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French troops battle with Mali rebels

GAO, Mali/PARIS: French troops clashed with militants firing rocket launchers outside the north Malian city of Gao, France’s defense minister, Jean-Yves Le Drian, said yesterday. The minister also said there have been “several hundred” rebel fighters killed and “large” destruction of weapons, giving the first indication of the scope of the combat in an interview Tuesday on France’s BFM TV.
“It’s a real war ... when we go outside of the center of cities that have been taken, we meet residual rebels,” he said yesterday on Europe-1 radio.
Gao has been held by French-led forces since late January, and Tuesday’s clashes highlight complications for the intervention.
Le Drian said French aircraft are continuing airstrikes every night on suspected militant arms depots and mine-making sites. On the ground, troops have found war materiel, weapons manuals and makeshift laboratories for making improvised explosive devices like roadside bombs. “We discover preparations for a true terrorist sanctuary,” he said.
France launched a swift military intervention on Jan. 11 against extremists who had taken over northern Mali, and started pushing toward the capital. A UN-authorized African force is starting to take over from French forces in cities seized at the outset of the intervention.
A secular rebel movement fighting for a nation for Mali’s minority Tuareg nomads claims it is holding several smaller northern towns, including the strategically located city of Kidal, on the road to Algeria. French and Chadian troops entered the city Tuesday.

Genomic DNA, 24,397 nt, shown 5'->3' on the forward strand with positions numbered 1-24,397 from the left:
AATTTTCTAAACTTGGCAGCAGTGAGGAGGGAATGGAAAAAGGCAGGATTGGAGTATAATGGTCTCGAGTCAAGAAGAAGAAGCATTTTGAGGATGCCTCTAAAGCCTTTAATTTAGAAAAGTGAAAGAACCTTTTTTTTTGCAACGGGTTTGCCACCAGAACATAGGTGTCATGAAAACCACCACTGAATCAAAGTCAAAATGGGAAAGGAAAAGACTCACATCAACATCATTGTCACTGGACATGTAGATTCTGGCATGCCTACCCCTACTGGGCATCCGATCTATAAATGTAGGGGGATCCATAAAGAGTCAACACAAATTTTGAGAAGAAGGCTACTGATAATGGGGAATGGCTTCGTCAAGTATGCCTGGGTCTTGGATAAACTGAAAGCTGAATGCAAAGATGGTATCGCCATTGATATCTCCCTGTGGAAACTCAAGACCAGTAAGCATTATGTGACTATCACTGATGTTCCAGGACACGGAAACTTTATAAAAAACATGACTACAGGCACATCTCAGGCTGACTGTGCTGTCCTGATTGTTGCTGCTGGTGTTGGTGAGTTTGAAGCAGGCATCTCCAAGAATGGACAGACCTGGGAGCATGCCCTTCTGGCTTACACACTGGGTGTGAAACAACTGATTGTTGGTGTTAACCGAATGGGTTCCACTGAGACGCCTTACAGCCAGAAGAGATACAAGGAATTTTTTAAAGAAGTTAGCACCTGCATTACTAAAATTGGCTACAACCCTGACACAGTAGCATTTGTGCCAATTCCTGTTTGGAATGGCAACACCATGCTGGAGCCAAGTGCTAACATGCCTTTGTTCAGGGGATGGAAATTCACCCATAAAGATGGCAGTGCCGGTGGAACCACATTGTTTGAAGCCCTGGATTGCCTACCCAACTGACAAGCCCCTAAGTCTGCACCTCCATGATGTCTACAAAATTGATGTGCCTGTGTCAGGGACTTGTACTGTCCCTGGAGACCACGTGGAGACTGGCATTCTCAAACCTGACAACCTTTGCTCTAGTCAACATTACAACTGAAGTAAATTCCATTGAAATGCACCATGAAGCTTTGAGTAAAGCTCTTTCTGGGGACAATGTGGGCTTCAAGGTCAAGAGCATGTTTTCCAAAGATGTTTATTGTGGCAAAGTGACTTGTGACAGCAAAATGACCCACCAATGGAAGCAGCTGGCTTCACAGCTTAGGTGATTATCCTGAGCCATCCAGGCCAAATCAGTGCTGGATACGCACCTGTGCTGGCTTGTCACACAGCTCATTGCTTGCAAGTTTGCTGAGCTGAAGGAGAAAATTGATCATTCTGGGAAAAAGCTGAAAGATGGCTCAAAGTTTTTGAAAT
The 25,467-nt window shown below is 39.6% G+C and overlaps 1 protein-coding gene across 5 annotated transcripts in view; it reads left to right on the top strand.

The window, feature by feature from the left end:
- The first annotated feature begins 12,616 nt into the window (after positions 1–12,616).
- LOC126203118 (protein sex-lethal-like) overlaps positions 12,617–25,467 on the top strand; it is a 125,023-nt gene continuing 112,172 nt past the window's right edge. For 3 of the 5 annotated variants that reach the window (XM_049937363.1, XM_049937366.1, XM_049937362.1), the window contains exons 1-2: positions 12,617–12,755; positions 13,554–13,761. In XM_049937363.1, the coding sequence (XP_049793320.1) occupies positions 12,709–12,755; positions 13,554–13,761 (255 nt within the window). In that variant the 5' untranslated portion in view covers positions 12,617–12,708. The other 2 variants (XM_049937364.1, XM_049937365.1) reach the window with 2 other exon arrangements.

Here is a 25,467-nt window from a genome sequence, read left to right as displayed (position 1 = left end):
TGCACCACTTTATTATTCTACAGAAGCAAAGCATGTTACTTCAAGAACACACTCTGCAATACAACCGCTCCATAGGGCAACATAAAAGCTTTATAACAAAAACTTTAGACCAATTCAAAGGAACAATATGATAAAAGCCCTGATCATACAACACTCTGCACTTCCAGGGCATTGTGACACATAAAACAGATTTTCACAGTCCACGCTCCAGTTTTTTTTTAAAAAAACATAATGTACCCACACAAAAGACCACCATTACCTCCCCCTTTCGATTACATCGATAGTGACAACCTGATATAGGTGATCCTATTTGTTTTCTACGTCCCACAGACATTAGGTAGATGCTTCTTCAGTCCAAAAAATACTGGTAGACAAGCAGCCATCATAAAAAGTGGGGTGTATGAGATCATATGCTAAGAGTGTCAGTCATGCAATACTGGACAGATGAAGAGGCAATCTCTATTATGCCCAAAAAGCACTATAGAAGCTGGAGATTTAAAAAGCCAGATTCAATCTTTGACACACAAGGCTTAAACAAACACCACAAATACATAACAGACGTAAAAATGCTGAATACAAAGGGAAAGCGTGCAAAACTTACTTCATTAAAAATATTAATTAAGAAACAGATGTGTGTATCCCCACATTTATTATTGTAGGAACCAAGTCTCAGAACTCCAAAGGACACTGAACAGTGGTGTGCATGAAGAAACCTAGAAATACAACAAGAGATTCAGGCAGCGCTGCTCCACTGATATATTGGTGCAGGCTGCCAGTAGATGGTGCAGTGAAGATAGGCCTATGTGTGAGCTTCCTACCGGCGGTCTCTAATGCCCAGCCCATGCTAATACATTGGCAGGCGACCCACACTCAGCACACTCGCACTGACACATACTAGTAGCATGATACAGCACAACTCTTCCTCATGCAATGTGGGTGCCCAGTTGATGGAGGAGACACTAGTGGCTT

Moussa Ag Assarid of the National Movement for the Liberation of Azawad said their fighters also are holding the northeastern towns of Tessalit, Menaka, Aguelhok and Tinzawatten, as well as Kidal. Azawad is what the Tuaregs call their would-be country It was not immediately possible to verify the claims.
Meanwhile, French President Francois Hollande confirmed yesterday that a drawdown of French forces in Mali will begin in March as long as the military operation there continues to go well, a government spokeswoman said.
“As far as Mali is concerned, the president confirmed this morning that if everything goes to plan, the number of French troops in Mali will begin to fall from the month of March,” she said in a briefing to reporters following a cabinet meeting.
Defense Minister Le Drian had earlier said that the French force in Mali had reached a total of 4,000 men and would not be increased any further. French troops were Tuesday engaged in fighting with the remnants of armed groups that have been routed from most of the northern Mali towns they had controlled since last year.
Government spokeswoman Najat Vallaud-Belkacem said that at a Cabinet meeting yesterday, President Hollande “confirmed that if all goes as planned, by the end of March the number of French troops engaged in Mali can begin to diminish.”